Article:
IAE, I did some experimenting with different woods today and wanted to follow up. The biggest frustration I had with using a router was chip- out at the very beginning of the cut. I was initially using reclaimed douglas fir, which can be brutal for splintering. I was able to eliminate the tear-out itself by climb-cutting, but the little chips at the initial plunge were going to be a big issue, I could tell from just a couple test cuts. I'm not sure if this problem could be eliminated by using a new or newly sharpened chamfer bit or not. My guess is that it would help, but not totally eliminate the issue. So I built a sanding jig.
This jig solved the tear-out/chip out issue entirely. I had zero instances of either. As for burning though, I did have some very slight darkening at either the beginning or the end of the cut on a few occasions. It was so slight though, that I didn't even bother to try and remove it; it was just a slight browning of the darker (harder) growth ring. And once I got the hang of getting the piece in and moving smoothly, I didn't have any trouble at all. If you let the wood sit in one spot, it *will* burn. I would lick my fingertips to get a good grip on the wood, until I was devoid of saliva. Then I put on some rubber gloves. Much better, the latter.
As you'll notice from the pictures, the chamfer I was making was quite small - roughly 1/4" across the flat. And this in a relatively soft wood. Today I ran some cherry, oak and maple and the results were somewhat less heartening. I was able to make clean passes the majority of the time, but there were enough instances of burning to make me really not want to do it in one pass. What I ended up doing was taking the bulk of it in the first pass, then bumping the jig forward a smidgen and cleaning it up with a second run through. Technique was vital, even on the second pass. Cleaning the belt with crepe helped. An oscillating edge sander might help even more.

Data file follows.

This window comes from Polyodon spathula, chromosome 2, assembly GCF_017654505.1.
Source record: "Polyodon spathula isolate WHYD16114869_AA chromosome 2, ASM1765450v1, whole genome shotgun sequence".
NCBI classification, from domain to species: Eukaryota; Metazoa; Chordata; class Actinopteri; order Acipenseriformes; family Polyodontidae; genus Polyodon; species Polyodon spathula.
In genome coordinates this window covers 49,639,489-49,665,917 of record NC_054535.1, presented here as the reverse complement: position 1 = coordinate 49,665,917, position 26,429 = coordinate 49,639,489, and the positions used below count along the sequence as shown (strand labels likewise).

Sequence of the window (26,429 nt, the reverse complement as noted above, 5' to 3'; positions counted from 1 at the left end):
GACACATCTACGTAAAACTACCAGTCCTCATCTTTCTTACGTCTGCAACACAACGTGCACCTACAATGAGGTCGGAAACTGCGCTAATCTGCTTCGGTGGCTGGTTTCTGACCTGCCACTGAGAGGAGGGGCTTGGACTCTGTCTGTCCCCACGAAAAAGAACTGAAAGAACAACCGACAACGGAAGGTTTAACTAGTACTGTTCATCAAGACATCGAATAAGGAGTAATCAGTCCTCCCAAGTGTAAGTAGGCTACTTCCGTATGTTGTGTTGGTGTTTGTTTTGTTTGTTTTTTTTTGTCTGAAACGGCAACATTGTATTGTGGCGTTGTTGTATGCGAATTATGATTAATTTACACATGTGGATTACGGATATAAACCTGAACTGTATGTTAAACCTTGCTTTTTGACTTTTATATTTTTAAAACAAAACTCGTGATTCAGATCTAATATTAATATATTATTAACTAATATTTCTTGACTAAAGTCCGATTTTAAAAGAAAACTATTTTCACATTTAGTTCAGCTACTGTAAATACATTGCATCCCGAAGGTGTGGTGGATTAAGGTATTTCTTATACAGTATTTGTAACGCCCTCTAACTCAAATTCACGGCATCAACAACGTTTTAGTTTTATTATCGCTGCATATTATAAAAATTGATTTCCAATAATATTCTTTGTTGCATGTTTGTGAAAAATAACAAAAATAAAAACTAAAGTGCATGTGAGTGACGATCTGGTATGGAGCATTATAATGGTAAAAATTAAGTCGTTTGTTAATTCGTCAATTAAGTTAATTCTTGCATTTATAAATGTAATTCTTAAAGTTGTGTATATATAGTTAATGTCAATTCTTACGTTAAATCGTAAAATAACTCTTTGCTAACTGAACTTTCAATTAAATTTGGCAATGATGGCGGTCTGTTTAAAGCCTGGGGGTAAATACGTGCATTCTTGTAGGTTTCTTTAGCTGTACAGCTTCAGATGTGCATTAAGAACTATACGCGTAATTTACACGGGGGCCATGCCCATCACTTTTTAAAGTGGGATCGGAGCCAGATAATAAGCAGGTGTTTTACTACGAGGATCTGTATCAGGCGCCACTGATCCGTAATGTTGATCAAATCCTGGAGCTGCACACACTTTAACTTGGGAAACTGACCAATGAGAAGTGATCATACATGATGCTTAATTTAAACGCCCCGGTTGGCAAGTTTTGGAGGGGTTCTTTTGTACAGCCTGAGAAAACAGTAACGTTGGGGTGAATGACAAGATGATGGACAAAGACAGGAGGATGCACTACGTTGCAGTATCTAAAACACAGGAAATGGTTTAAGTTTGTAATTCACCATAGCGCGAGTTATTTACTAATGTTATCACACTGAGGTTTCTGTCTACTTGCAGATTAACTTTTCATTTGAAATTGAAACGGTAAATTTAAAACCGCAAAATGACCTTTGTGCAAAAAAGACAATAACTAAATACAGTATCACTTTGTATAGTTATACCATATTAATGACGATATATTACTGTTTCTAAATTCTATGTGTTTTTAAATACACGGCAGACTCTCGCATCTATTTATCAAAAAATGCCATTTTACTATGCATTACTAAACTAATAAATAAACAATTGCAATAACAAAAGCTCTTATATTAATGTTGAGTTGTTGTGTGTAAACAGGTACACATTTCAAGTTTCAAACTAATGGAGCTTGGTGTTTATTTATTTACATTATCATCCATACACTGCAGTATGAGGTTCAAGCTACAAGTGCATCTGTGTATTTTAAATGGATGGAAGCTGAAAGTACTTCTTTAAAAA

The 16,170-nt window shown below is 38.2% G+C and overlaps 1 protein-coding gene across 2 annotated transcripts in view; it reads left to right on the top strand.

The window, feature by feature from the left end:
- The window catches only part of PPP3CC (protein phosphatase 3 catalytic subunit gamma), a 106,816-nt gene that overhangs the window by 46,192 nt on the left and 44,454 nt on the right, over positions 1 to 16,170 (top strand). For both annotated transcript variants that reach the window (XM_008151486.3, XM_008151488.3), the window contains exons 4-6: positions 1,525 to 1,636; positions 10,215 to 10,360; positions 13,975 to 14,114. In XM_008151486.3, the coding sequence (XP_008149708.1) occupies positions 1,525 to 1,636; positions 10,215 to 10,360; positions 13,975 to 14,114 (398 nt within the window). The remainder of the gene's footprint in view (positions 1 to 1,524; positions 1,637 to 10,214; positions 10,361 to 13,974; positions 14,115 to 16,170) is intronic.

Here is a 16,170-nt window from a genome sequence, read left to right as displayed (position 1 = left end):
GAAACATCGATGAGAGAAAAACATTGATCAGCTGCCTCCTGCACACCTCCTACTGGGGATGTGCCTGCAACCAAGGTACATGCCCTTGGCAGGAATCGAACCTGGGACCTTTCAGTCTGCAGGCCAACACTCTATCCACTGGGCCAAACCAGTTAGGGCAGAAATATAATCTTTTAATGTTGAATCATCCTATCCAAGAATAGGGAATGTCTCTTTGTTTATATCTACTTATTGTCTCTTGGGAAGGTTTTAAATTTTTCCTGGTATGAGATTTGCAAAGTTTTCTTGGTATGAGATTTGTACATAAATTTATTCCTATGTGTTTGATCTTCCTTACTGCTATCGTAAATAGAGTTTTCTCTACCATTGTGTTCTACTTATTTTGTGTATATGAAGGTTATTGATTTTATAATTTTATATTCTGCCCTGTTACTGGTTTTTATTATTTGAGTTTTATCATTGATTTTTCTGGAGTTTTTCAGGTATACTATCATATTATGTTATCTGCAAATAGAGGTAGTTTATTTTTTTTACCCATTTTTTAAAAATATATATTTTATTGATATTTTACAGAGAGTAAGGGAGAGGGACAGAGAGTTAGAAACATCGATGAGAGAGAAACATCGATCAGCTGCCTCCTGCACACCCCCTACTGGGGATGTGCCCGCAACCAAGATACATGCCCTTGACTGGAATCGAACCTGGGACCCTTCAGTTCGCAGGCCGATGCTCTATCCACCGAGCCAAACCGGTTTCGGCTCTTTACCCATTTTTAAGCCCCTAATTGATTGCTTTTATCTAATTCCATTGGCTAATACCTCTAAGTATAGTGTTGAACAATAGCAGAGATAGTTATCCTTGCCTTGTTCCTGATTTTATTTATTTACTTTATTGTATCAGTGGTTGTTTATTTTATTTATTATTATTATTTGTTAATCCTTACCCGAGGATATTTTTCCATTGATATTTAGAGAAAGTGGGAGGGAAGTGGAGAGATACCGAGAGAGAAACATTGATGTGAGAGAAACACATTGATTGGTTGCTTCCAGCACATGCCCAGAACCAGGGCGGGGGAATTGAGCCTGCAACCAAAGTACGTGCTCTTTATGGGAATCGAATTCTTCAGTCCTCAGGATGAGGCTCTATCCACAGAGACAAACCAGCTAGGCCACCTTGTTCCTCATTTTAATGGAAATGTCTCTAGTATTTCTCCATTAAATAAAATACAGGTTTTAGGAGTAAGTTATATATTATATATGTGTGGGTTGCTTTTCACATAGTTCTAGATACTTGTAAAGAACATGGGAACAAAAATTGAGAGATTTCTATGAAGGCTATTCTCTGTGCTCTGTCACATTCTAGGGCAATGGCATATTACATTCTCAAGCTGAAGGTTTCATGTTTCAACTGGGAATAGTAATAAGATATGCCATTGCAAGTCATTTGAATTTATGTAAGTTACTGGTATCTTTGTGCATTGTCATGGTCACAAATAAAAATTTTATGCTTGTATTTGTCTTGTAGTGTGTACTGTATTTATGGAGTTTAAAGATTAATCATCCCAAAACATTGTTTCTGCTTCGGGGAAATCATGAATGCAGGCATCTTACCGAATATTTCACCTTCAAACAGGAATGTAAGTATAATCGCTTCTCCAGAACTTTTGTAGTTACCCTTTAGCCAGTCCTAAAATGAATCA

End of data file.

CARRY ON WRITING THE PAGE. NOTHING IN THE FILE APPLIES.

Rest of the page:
At the end of the day, using a sander for chamfers isn't a panacea, but it's definitely a very nice trick to have in my quiver.
JP
Email me at mwskaneateles at adelphia dot net if you'd like the pics. I don't ever check the jaypique addy anymore.
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wrote:

Don't think it your 'newsreader' so much as it is your news server.
FYI, teranews (http://teranews.com /) offers a free account whose service includes at least some of the binary groups. ABPW is one of those included. There are probably many other "free" news services, but that's the only one I'm familiar with. I think there may be a nominal one time fee for setting up the account, but there are no additional costs. There is a daily limit on the number of bytes that can be downloaded, but unless you are heavily into binary downloads, that shouldn't cause a problem.
Somebody can probably come up with a zillion reasons not to use that service, but I never had a problem with it. I began using it when my ISP's news server started throwing random "authentication errors" that the ISP doesn't seem to want to do anything about. Every time I called Tech Support about it, I had a hard time finding anyone who would even admit to knowing what a "news server" was.
Tom Veatch Wichita, KS USA